If you (or your kids) don’t like church.

It is the very rare child, or adult for that matter, that likes to go to church.

I never liked church as a young girl, and my father was usually the preacher. I would much rather have spent Sunday morning shooting baskets, reading, or anything else please,than sitting wiggly and starched in church, hearing old scripture that didn’t amuse or interest me.

I was not much improved in high-school, and became a social-Saturday-late-nighter and consequently, sleepy-Sunday-morning teenager with an attitude. Things worsened when I realized most preachers were not nearly as gifted as my dad when explaining the gospel from the pulpit.

“But, it’s all so BORING!” I would huff and slam every week.

As a professional working woman, I still did not look forward to getting up early on my only day off in order to give up half my day in church. I quietly resented the intrusion on my life now that I had control of my own schedule. I worked stressful, long hours during the week and anyone would understand that “I just need some down time to relax and recharge. I’ll read and pray here on the deck in the sunshine.”

Sound familiar?

Why do we go to church? More importantly for many of us, why don’t we go to church?

There are lots of reasons, but here are three I’ve been thinking of this week.

#1.  Church gathers struggling saints together to worship something other than themselves.  This weekly coming together of strugglers, of sinners, reminds me that I am not perfect. I am broken and in need of help as much as those around me.  Now, who really wants that weekly reminder? Have you seen the people around me? I’d rather stay in bed.

(Here’s my new favorite song by Christa Wells (Image of God), that reminds me of just that…buy the whole album…you will not be sorry.)

#2.  A good church will insist that I stop worshipping myself and remember who I really am. God is the beginning and the middle and the end of this road, folks. How do I forget that in only seven days? Impossibly, I manage to do so. Repeatedly.

#3.  Church provides words of worship and confession when I have none. There are days that I have no words to offer. I am numb, proud, or wildly distracted by myself. Church gives me words from God’s living Word to repent, to offer thanks, to see God’s grace now and through the ages.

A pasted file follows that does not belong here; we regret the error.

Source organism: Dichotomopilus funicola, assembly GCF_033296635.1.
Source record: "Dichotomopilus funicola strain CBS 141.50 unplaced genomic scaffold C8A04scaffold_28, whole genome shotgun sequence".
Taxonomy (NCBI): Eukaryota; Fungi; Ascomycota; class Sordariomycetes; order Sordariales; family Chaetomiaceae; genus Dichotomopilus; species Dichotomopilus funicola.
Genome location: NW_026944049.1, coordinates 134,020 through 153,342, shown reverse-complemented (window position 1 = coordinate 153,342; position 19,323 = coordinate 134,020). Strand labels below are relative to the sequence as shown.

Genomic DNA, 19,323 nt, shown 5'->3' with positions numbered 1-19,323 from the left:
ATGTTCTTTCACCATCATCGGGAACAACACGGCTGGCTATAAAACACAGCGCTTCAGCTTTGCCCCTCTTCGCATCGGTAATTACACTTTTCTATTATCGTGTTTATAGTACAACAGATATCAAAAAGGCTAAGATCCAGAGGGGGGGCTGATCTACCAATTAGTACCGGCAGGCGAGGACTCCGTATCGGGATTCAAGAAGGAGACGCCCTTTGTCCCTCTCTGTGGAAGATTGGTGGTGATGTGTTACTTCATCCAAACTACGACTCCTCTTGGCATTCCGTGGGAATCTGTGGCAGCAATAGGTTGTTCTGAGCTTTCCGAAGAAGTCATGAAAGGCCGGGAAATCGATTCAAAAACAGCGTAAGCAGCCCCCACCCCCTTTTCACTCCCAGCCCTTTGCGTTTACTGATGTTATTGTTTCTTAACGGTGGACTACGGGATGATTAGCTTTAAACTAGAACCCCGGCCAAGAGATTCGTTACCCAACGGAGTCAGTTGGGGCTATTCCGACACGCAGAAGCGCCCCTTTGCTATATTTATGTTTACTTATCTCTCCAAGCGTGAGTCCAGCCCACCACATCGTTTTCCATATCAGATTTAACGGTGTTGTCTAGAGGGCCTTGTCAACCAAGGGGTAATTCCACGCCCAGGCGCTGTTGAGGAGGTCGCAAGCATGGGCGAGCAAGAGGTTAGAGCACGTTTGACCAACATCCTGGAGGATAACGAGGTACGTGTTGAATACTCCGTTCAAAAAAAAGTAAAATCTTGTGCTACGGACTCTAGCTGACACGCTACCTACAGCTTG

I had a conversation with a lovely woman this week at the gym.We were shouting pleasantly across our treadmills about the rising cost of gas, and then it turned to faith.

“I hate dragging my kids to church. They don’t get anything out of it. What’s the point when I have to force them? I don’t want my kids growing up hating church, ya’ know? I want them to decide for themselves when, and if they want to go.”

Bunk. Bologna. Weak-sauce. I want to shake some brave into her, but I’m running too fast. While I can certainly empathize with her lame excuses – having been there and thought that – imagine saying the following:

“I hate making my kids eat vegetables.  It’s always such a fight and wears me out.  I don’t want my kids growing up to hate good food when they’re older.  I want to let them decide for themselves when and what they should eat.”

OK.

Good saints, we are talking about soul food, now.  It is every bit as important as your daily physical nutrition. Without it, you look like a green pea that has rolled under the fridge for a few weeks; shriveled and hard.

When I skip church a week or a year, I insert myself as the author and perfecter of my own life.  How long does it take to develop a bad habit? Fourteen days, they say? Just enough time to turn into a wrinkly pea.

There is living water, and the bread of heaven, given freely for you and your family to feast on every week.  It is both good for us and it tastes good.  Eat your church!  If you don’t have one, and need suggestions in your city, give me a shout.

Peace to you and your small saints this week as you prepare for Sunday.

Kim

9 responses to If you (or your kids) don’t like church.

  1. Anonymous says:

    Wow Kim, thank you!

    Courtney Veerman

  2. Marie Payne says:

    Hi Kim,

    Matthew, Madelyn, Finley and I go to Lake Hills Church here in Austin. We are very blessed to have a brand new children’s building that my 5 yr old daughter Finley, just LOVES! It has completely changed her attitude about Church from “Do we have to?!” to “I can’t wait to get there!”. On the other hand, I have a much harder time convincing my 8 yr old about all the wonderful things that Church has to offer…would you happen to have any words of wisdom that I can share with her that will convince her that going to Church is a worthwhile endeavor?

    Thanks Kim! Hope you and your family are doing well!!

    -Marie Payne

  3. Given Breath says:

    Such a good question! Would she like to sit with you during “big” church? It’s amazing the things they tune in to during the worship service. You could ask her about it later at lunch or dinner, and give lots of kudos for remembering the scripture, or a point the pastor discussed?